The European Parliament adopted on Thursday 10 October a resolution on caste-based discrimination. Having regards to the resolution of 2007 on the human rights situation of the Dalits in India and the one of 2012 on caste discrimination in India, this is the third resolution dedicated to this subject by the European Parliament.
For a good reason! Affecting an estimated 260 million people worldwide, this form of caste-based discrimination breaches the most fundamental principles of international human rights law.
In 2006, the former Indian Prime Minister, Manmohan Singh, compared the treatment of low-caste Hindu "untouchables" to apartheid regime. Besides the use of this symbolic term it also describes a violent discriminatory system and humiliations.
In 2013, despite this striking statement of the PM, despite the abolition in its 1950 Indian Constitution -written by an Intouchable leader Dr Ambedkar- despite laws, millions of "broken man and woman" (meaning of the term Dalit in Marathi) are victims of atrocity with high rates of impunity. In India, between 2001 and 2005, three Dalit women were raped each day. A crime or an offense towards a Dalit happened every 18 minutes.
The Development committee chaired by Eva Joly wishes to seize upon this issue again. Besides being humanely unacceptable, breaching principles of international human rights law, caste-based discrimination leads also to high levels of poverty and inequalities.
This apartheid has dreadful socio-economic consequences. No access to lands, no access to decent labour, exclusion of the educational system and the health system are common standards, in addition to the denial of human rights and of access to the legal system by the police. Violence perpetrated against Dalit women is of utmost concern; they are victims about the multiple and intersecting forms of discrimination based on caste, communities and gender. Only 10% of them have access to education. Dalit women are forced prostitution, and sexual abuse by members of dominant castes, some are forced to become a devadasi - "dedicated" to worship and service of a temple for the rest of her life.
Going out of this extreme poverty is simply impossible. The new status as emerging country of India does not prevail over this situation but worsen it. Inequality among Dalit and non-Dalit increases since the 90s, which underlines the failure of development policies too weak on those issues.
This unfair, hierarchical system, deeply established within those societies must be eradicated immediately! Inhuman, humiliating, archaic, this system is also an impediment to the achievements of the millennium development goals.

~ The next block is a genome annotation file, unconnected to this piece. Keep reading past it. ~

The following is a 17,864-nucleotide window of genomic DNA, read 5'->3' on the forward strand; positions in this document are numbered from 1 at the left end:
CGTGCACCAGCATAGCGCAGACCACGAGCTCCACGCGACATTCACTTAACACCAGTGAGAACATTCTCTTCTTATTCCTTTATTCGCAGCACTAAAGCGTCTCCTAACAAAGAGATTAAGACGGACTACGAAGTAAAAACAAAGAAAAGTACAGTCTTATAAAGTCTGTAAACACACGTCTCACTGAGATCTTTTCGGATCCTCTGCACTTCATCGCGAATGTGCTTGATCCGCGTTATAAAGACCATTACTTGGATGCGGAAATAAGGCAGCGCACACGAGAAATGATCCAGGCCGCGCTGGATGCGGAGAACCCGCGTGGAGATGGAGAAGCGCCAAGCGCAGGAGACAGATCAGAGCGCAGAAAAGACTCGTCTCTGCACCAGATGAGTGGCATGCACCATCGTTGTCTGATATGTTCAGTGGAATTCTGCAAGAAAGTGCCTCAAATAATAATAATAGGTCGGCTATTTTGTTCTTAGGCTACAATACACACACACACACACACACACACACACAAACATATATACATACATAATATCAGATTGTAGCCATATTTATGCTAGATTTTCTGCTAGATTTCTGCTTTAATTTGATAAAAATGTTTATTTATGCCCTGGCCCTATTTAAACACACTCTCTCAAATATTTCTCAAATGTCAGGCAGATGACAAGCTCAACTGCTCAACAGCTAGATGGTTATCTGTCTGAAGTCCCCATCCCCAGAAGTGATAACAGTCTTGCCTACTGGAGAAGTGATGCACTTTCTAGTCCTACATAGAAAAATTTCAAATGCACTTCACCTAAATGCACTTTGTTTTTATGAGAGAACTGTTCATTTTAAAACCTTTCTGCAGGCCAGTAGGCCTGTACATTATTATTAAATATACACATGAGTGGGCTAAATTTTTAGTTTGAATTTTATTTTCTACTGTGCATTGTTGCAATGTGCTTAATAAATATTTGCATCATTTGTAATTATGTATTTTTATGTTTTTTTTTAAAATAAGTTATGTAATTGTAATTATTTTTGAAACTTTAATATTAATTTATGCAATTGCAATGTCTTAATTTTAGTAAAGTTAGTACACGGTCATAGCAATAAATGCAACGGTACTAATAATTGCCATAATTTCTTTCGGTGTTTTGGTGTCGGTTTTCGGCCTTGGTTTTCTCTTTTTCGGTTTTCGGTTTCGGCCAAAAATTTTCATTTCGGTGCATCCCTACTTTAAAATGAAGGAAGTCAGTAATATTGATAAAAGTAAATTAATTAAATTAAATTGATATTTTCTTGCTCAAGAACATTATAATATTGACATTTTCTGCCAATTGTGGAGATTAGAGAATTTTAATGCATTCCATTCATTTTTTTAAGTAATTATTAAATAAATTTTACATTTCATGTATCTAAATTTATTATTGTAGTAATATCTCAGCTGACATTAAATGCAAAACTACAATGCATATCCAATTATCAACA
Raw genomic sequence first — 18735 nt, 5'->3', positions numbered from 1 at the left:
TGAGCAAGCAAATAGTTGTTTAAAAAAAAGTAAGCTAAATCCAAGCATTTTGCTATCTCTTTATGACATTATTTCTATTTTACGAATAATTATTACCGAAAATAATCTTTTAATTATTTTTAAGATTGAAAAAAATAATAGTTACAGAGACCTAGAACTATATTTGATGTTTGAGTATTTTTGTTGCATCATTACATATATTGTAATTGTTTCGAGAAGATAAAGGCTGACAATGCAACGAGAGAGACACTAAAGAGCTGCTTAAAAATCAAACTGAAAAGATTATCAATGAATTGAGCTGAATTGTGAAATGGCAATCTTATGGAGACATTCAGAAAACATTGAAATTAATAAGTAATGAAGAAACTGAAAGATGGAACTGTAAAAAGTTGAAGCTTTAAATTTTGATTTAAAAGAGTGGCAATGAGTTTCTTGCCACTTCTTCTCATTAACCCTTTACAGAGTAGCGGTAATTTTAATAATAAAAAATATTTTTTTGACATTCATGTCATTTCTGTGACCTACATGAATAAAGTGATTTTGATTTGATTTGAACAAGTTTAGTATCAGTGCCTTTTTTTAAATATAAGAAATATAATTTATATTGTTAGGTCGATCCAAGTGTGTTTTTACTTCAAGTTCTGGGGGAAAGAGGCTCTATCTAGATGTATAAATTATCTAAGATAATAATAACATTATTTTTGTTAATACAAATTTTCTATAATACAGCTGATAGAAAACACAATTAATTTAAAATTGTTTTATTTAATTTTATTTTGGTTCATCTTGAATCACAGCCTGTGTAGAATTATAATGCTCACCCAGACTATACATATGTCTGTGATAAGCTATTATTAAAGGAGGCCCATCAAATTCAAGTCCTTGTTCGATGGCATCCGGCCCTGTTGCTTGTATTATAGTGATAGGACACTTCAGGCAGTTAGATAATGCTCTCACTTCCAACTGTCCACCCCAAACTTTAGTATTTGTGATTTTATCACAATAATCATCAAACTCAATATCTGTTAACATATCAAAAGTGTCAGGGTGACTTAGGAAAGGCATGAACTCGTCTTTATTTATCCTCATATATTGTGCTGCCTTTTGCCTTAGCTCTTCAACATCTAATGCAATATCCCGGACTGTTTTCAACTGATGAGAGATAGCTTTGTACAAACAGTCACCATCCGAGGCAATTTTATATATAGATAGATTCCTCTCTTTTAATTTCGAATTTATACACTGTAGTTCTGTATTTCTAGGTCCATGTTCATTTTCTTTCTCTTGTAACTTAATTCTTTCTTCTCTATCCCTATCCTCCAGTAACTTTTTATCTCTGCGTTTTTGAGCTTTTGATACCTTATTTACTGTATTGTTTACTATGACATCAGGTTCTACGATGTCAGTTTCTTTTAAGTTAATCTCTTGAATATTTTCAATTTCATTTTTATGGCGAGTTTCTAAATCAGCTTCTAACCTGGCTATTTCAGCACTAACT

For all these reasons, the European Parliament adopted this resolution to remind the EU what its obligations are and the diplomatic and trade tools it has at its disposal in order to put an end to this unbearable exclusion of millions of people. No aim to heap opprobrium on countries that put in place laws and policies on positive discrimination - which finally show a limited success. The final goal at European level is to recognise caste as a distinct form of discrimination rooted in the social and/or religious context. Once, people affected by caste-based discrimination are an identifiable group, it would become easier to consider them in EU development policies and programmes. Thus make the EU help more efficient.
Coherence between external policies and development policies imply for us first to assess effectively the impact of EU action (trade or investment agreements) on the situation of people affected by this form of discrimination but also to include a clause on caste-based discrimination. What happened recently in Bangladesh does not allow us, Europeans, to feign ignorance.
Political dialogues, trade negotiations, EU human rights policies, strategies and action plans, bilateral summit, international meetings, every opportunity should be taken and used by the EU to promote common initiatives aiming at eradicate caste-based discriminations.
From one discrimination to another. One should mention our own responsibility, our obligation to protect and assert discriminated population rights, often ostracized on European soil. First, Dalits' rights then the discrimination ignoring borders. But it is also the discrimination of Roma in EU Member States, victim of racism, prejudices, expelled from the economy, politics, education and health system. Yes, the European Union and third countries must commit themself to frank and constructive discussion to stop every forms of discriminations which are an impediment to development. However, Member States should also respect European laws and use in an effective way available EU tools to stop the vicious circle of racism, exclusion and poverty. Here and there. First for humanity and then for credibility issue.